Stony Brook University has been moving up in the ranks.
U.S. News & World Report rated Stony Brook University No. 80 among national colleges and universities. That is 17 places higher than the school’s No. 97 rank last year, and its highest U.S. News ranking so far.
“While we are appreciative and pleased with the new data, Stony Brook has become a world-class institution not by managing toward rankings but rather by managing toward mission — exemplary academics, cutting-edge research, state-of-the-art health care, economic vibrancy, and celebrating diversity,” Stony Brook University President Samuel M. Stanley Jr. stated in a press release.
Allen Pierre-Louis, a physics and astronomy student at Stony Brook, commends the university for its advances.
“I think the upgrade is well deserved considering the fact that our school has always had programs that are competitive and highly ranked, like our nuclear physics and medical programs,” Pierre-Louis said.
Yet the experience differs from student to student.
“I feel like Stony Brook lived up to it, but even in the one year since my enrollment I can feel the effects of the [budget] cuts they’re doing,” political science and philosophy double major Stelio Papazoglou said. “A lot of my teachers are being replaced with inexperienced professors who aren’t familiar with the topic because the old professor was let out.”
The report by U.S. News is only one of the more recent bouts of progress for the school. Stony Brook University has also recently moved ahead in rankings by the Wall Street Journal and Times Higher Education College Rankings 2019 and Money Magazine. But how the college achieved these advances is complex.
The colleges listed in this particular rankings category offer a full range of undergraduate majors, as well as master’s and doctoral programs. The methodology that U.S. News & World Report used to give Stony Brook University its No. 80 ranking is based on 16 different measures of academic quality including first-year student retention, graduation rates and the strength of the faculty.
“This year, improved graduation rates, smaller class sizes, and higher reputation scores from peers and high school counselors lifted the University’s overall ranking,” the press release by Stony Brook University stated.
Stony Brook University has a 72 percent graduation rate, the press release mentions. But the school has a four-year graduation rate of 48 percent, a six-year graduation rate of 68.6 percent and an eight-year graduation rate of 70.5 percent, according to College Factual, a company that gathers helps match prospective students to colleges and majors.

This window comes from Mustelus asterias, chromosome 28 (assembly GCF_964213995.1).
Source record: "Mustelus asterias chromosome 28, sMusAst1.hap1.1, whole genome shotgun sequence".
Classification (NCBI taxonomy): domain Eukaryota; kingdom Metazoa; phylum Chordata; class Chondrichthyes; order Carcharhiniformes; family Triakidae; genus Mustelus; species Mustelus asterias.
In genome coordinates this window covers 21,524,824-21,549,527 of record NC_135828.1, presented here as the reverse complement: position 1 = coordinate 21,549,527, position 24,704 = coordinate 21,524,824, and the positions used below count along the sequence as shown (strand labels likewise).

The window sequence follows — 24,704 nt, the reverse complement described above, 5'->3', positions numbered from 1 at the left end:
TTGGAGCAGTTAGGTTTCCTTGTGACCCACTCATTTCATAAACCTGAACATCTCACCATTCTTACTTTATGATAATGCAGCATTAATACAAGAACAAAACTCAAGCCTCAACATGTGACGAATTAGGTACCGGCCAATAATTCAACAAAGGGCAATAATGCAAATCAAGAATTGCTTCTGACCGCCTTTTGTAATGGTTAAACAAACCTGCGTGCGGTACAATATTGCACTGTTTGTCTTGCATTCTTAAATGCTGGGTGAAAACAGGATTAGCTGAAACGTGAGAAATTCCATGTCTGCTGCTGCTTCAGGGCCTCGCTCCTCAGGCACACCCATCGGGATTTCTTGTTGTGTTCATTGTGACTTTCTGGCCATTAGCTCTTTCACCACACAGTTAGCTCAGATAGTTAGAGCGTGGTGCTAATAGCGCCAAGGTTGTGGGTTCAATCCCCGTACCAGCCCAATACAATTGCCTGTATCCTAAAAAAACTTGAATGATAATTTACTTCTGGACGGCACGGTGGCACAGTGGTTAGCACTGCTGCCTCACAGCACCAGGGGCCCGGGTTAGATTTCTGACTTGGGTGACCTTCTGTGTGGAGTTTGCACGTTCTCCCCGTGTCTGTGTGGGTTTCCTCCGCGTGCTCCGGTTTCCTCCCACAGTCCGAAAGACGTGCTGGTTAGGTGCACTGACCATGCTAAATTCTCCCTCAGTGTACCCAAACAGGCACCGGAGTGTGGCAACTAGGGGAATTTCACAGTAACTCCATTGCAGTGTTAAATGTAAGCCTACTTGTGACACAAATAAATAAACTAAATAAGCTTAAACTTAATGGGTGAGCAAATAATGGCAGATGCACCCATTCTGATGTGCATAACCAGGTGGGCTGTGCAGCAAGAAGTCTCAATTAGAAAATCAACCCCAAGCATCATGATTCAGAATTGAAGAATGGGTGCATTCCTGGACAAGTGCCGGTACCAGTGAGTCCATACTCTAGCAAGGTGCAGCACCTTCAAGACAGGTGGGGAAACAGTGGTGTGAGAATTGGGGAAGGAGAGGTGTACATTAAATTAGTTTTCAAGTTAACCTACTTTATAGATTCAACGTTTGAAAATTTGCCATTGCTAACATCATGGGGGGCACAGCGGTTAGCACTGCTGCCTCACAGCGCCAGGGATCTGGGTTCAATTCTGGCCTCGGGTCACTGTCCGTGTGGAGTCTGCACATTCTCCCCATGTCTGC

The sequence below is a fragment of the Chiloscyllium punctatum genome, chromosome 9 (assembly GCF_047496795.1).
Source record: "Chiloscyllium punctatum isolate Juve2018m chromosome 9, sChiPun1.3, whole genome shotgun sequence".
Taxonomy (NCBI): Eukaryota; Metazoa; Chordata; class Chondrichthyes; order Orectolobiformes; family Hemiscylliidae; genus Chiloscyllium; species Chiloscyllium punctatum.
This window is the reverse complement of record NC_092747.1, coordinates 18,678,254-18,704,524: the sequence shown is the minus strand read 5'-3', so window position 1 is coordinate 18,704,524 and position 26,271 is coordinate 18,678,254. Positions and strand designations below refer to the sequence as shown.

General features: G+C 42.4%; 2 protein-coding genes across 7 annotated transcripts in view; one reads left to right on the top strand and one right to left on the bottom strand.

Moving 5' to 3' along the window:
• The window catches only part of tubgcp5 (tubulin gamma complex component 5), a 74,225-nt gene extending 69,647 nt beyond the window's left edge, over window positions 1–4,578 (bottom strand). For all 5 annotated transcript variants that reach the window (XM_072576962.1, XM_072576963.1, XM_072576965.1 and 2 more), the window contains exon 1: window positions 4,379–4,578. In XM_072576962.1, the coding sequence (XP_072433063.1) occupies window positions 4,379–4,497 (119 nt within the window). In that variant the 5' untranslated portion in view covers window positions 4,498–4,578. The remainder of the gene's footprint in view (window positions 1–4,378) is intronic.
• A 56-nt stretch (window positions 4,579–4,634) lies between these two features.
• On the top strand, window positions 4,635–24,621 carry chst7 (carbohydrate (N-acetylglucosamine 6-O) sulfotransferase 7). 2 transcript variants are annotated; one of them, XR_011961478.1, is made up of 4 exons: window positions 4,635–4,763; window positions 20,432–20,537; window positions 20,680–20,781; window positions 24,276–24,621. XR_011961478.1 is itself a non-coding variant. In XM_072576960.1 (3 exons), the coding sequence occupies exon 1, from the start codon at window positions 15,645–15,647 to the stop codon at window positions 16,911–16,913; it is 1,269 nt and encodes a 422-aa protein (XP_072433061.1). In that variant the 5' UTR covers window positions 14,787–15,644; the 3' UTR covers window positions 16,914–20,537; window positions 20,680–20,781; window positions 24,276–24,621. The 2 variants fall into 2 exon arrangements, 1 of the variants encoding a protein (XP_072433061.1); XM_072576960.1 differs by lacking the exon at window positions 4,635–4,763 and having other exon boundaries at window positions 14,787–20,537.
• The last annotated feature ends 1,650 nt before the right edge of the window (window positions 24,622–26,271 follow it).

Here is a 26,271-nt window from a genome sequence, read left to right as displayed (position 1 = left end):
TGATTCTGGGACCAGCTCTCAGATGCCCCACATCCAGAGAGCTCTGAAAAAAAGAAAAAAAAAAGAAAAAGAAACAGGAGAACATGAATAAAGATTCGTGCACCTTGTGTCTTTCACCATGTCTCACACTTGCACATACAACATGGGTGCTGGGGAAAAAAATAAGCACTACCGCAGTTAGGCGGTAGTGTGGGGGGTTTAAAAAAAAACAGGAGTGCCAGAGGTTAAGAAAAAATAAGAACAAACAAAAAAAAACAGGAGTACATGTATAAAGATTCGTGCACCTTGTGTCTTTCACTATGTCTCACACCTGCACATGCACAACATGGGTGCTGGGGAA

This is still comfortably ahead of the national graduation rates, which are 33.4 percent for four years, 47.6 percent for six years and 49.2 percent for eight years, also according to College Factual.
The press release also stated that class size was a factor in the ranking they earned. Stony Brook University’s student to teacher ratio is 18:1. This is the same as the national average college student to faculty ratio of 18:1, according to the National Center for Education Statistics.
Less than half (43.2 percent) of Stony Brook University classes have less than 20 students, however, according to U.S. News. Also, 33.1 percent have a class size of 20-49 students and 23.7 percent had a class size of 50 or more students.
According to David Taylor, an associate professor of sustainability, his class sizes have doubled in the past year despite Stony Brook’s ascent in ranking.
“I went from having about 45 students to now 60 in one room,” Taylor said.
Stony Brook University had a freshman class size of 3,167 as of the fall of 2017. There was a total of 17,364 undergraduate students and 8,625 graduate students at this time.
The press release also stated that “the University’s ranking among high school counselors improved by 20 places.”
Stony Brook was also rated No. 135 nationally by the Wall Street Journal and Times Higher Education College Rankings 2019, a 12-place bump from last year.
Money Magazine also named Stony Brook University the 34th best college in the U.S.
“While Stony Brook recently did increase in its ranks, I’m afraid that the education we’re receiving now is not quite at the level we are being recognized for,” Papazoglou said.
Comments are closed.